Public sector staff cuts continue. But little attention has been paid to redundant assets – from furniture to IT. Can these assets be disposed of? Reallocated? Made available as an alternative to on-going capital investment programmes? Even provided to schools and academies to plug the gaps in pupil access? Or will they just be left to depreciate and slide off the balance sheet unnoticed?
Failing to consider the best way to exploit these assets is not only wasting existing investment, it risks incurring additional unnecessary spend – from insurance premiums to unneeded software licenses and IT support contracts.
Reducing staff numbers can be complex and time consuming, but the continued cost reduction does not stop at salaries. By proactively considering the condition, location and usability of now released assets, organisations across the public sector can further reduce costs and gain far greater use of the existing asset base.
Job losses in the public sector are set to accelerate in the run up to the next general election, with a further 340,000 posts expected to be lost, according to a new study. Economist Dr John Philpott said that on the current Office for Budget Responsibility (OBR) projection, almost as many government jobs will be cut in the next two years as have already been lost since 2010.
While this news raises a number of issues, from the impact on services to the reality of cost reduction, there is one that has yet to be addressed. Just what is planned for the newly redundant assets? What provisions have been made for those 340,000 chairs, desks, IT systems, even cars that will no longer be required?
The reality is that few public sector organisations are in any position to even consider the reuse or disposal of these assets for one simple reason: they have no accurate picture of the current asset base. With no single source of asset information, organisations are unable to identify the affected assets – and certainly not ascertain their location, condition or due replacement date.
Yet failure to consider the now redundant assets will result in a stockpile of unused equipment that could be delivering real value elsewhere. So what is the way forward?
The problem facing the public sector extends beyond the problem of locating and identifying assets. Under standard accounting procedures, if the decision is taken to dispose of items – at a loss – there will be a negative impact on the balance sheet, undoubtedly resulting in bad headlines.
The simplest approach is head in the sand; ignore these unneeded assets and remain with the existing, straight line depreciation model. Yet while these assets may represent just a fraction of the overall £multibillion public sector asset register, they have measurable financial value.
Furthermore, the issue is not simply item value. Failure to track the asset base will have an impact on other on-going costs. Why pay additional insurance premiums for unused equipment? Or continue paying unnecessarily for software licenses, hardware maintenance and support contracts? There is also an impact on leased assets, such as cars – are organisations able to flag up the potential costs associated with early redemption of leases or will the cars be left in the car park?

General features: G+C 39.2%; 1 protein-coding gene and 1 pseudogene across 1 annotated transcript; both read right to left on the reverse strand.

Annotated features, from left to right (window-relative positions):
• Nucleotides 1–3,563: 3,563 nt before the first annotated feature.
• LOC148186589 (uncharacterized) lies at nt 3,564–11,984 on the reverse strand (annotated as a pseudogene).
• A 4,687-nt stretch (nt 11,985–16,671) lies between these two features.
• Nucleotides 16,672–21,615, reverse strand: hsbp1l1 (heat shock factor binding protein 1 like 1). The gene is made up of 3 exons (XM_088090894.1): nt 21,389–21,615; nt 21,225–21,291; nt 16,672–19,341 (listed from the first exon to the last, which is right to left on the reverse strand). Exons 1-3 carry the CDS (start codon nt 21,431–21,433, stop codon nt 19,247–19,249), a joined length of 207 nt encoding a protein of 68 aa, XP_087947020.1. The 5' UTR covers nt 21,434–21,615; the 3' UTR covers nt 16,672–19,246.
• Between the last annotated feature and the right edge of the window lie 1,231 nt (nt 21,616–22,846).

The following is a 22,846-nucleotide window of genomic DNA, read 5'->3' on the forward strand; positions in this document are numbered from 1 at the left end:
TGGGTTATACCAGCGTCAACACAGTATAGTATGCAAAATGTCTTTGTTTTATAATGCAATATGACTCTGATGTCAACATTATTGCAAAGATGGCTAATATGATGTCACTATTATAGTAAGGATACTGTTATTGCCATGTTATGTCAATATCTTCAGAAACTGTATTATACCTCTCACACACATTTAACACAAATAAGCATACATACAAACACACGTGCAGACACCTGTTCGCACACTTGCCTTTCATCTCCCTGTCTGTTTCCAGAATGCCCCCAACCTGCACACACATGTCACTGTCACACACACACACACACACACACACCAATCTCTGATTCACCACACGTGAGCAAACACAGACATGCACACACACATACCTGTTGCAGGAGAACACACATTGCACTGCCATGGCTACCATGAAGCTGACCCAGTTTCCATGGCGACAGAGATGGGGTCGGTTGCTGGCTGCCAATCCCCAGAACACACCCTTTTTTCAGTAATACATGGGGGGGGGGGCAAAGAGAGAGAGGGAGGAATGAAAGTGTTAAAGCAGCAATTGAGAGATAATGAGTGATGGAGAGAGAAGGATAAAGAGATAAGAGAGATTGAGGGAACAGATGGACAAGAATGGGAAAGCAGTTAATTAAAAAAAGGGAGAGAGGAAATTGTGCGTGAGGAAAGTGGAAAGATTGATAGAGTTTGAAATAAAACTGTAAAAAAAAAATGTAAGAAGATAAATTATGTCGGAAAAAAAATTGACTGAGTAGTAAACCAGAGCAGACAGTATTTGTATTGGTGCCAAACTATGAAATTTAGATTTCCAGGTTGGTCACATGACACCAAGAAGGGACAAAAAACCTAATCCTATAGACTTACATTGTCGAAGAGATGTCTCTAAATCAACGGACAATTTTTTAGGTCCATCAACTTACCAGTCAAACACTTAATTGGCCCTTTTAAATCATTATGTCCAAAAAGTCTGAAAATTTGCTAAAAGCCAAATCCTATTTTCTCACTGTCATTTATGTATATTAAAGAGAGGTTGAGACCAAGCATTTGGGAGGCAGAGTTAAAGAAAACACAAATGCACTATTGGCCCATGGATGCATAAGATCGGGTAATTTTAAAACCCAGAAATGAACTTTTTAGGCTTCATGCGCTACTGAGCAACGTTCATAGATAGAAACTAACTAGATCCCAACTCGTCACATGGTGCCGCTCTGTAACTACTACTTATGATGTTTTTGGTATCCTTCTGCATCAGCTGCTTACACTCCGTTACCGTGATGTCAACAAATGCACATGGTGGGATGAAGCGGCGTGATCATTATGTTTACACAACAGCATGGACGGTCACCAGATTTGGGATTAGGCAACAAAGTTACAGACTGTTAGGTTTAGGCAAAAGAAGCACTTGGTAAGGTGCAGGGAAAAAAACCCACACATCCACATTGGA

Despite the accounting difficulties the reality is stark; how can any public sector organisation justify losing staff and/or critical services and then fail to adequately exploit the additional resources now available – even if it is just providing laptops for schools?
Understanding the asset estate should be a fundamental component of the restructuring process. Are the soon to be unused PCs brand new or 10 years old? Could brand new PCs be reallocated to a team struggling with aging equipment? How much life is left in the desks? With an in depth record of asset location and condition, organisations will be well placed to understand the implications of the reduced demand for assets and, where possible, reallocate resources.
So what is the first step? A comprehensive asset audit, using barcode or RFID tags, provides a complete picture of asset location and state. This asset register should also be linked to the finance processes, ensuring any new asset purchase invoice can be clearly reconciled with the actual asset.
Even if organisations are unwilling to dispose of unused assets for accounting reasons, this clear accurate picture of the asset base will enable renegotiation of insurance premiums, software licenses and IT support costs. Furthermore, with a single register, newly redundant assets can be flagged as available to the rest of the organisation.
Before any new asset purchase is made, department heads can search the inventory and request an asset transfer. This process will reduce capital expenditure and provide fast access to available equipment.
For each public sector organisation, the individual value of its equipment may seem small in comparison to the financial gains being achieved by reducing salaries. But understanding the asset base does not just deliver one off value – it should be a fundamental component of asset management. As budgets continue to be cut, it is essential to maximise the value of the existing asset base and avoid unnecessary overspend.
But, in the short term, it is effective management of these newly redundant assets that can deliver measurable value to the organisation – providing fast track access to equipment, minimising the need for capital expenditure and, critically, avoiding unnecessary expenditure on insurance and IT support. Perhaps it is time to stop avoiding the asset issue.